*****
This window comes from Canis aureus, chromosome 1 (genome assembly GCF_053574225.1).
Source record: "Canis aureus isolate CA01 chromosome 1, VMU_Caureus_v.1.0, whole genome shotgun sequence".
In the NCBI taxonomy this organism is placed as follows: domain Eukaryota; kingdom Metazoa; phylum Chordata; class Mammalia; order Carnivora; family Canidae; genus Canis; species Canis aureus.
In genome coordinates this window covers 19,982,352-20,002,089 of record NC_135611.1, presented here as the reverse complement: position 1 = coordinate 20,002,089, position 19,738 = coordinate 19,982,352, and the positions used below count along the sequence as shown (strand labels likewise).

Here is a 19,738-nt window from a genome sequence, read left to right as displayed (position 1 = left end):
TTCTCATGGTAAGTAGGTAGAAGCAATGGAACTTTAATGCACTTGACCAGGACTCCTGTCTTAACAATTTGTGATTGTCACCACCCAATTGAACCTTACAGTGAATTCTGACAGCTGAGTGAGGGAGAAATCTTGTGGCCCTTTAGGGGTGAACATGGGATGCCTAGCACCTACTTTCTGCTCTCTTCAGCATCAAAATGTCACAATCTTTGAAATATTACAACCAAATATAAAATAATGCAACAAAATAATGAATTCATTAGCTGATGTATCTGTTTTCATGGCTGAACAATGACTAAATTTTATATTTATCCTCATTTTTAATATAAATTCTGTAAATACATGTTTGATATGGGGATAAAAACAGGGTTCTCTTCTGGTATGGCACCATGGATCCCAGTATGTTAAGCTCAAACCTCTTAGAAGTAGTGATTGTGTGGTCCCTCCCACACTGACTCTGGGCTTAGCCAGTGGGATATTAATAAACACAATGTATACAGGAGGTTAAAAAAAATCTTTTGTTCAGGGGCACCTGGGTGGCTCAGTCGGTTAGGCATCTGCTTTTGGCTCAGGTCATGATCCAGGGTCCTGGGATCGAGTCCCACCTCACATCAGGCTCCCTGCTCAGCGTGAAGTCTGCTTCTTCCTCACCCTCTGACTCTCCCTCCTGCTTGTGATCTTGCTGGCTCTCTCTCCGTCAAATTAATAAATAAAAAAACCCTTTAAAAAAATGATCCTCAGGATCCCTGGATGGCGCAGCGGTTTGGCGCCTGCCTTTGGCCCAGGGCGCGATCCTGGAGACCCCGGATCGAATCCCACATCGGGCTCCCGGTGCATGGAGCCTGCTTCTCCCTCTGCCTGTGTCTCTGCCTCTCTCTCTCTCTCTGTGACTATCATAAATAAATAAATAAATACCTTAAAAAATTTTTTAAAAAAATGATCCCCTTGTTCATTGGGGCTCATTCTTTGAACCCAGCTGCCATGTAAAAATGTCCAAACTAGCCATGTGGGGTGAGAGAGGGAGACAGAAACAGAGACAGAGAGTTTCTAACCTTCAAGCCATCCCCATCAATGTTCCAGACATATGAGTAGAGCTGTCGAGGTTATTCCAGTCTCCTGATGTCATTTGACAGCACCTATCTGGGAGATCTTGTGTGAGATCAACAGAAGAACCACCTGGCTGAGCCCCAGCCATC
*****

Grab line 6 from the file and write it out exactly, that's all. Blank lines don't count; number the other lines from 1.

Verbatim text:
TTCTCATGGTAAGTAGGTAGAAGCAATGGAACTTTAATGCACTTGACCAGGACTCCTGTCTTAACAATTTGTGATTGTCACCACCCAATTGAACCTTACAGTGAATTCTGACAGCTGAGTGAGGGAGAAATCTTGTGGCCCTTTAGGGGTGAACATGGGATGCCTAGCACCTACTTTCTGCTCTCTTCAGCATCAAAATGTCACAATCTTTGAAATATTACAACCAAATATAAAATAATGCAACAAAATAATGAATTCATTAGCTGATGTATCTGTTTTCATGGCTGAACAATGACTAAATTTTATATTTATCCTCATTTTTAATATAAATTCTGTAAATACATGTTTGATATGGGGATAAAAACAGGGTTCTCTTCTGGTATGGCACCATGGATCCCAGTATGTTAAGCTCAAACCTCTTAGAAGTAGTGATTGTGTGGTCCCTCCCACACTGACTCTGGGCTTAGCCAGTGGGATATTAATAAACACAATGTATACAGGAGGTTAAAAAAAATCTTTTGTTCAGGGGCACCTGGGTGGCTCAGTCGGTTAGGCATCTGCTTTTGGCTCAGGTCATGATCCAGGGTCCTGGGATCGAGTCCCACCTCACATCAGGCTCCCTGCTCAGCGTGAAGTCTGCTTCTTCCTCACCCTCTGACTCTCCCTCCTGCTTGTGATCTTGCTGGCTCTCTCTCCGTCAAATTAATAAATAAAAAAACCCTTTAAAAAAATGATCCTCAGGATCCCTGGATGGCGCAGCGGTTTGGCGCCTGCCTTTGGCCCAGGGCGCGATCCTGGAGACCCCGGATCGAATCCCACATCGGGCTCCCGGTGCATGGAGCCTGCTTCTCCCTCTGCCTGTGTCTCTGCCTCTCTCTCTCTCTCTGTGACTATCATAAATAAATAAATAAATACCTTAAAAAATTTTTTAAAAAAATGATCCCCTTGTTCATTGGGGCTCATTCTTTGAACCCAGCTGCCATGTAAAAATGTCCAAACTAGCCATGTGGGGTGAGAGAGGGAGACAGAAACAGAGACAGAGAGTTTCTAACCTTCAAGCCATCCCCATCAATGTTCCAGACATATGAGTAGAGCTGTCGAGGTTATTCCAGTCTCCTGATGTCATTTGACAGCACCTATCTGGGAGATCTTGTGTGAGATCAACAGAAGAACCACCTGGCTGAGCCCCAGCCATC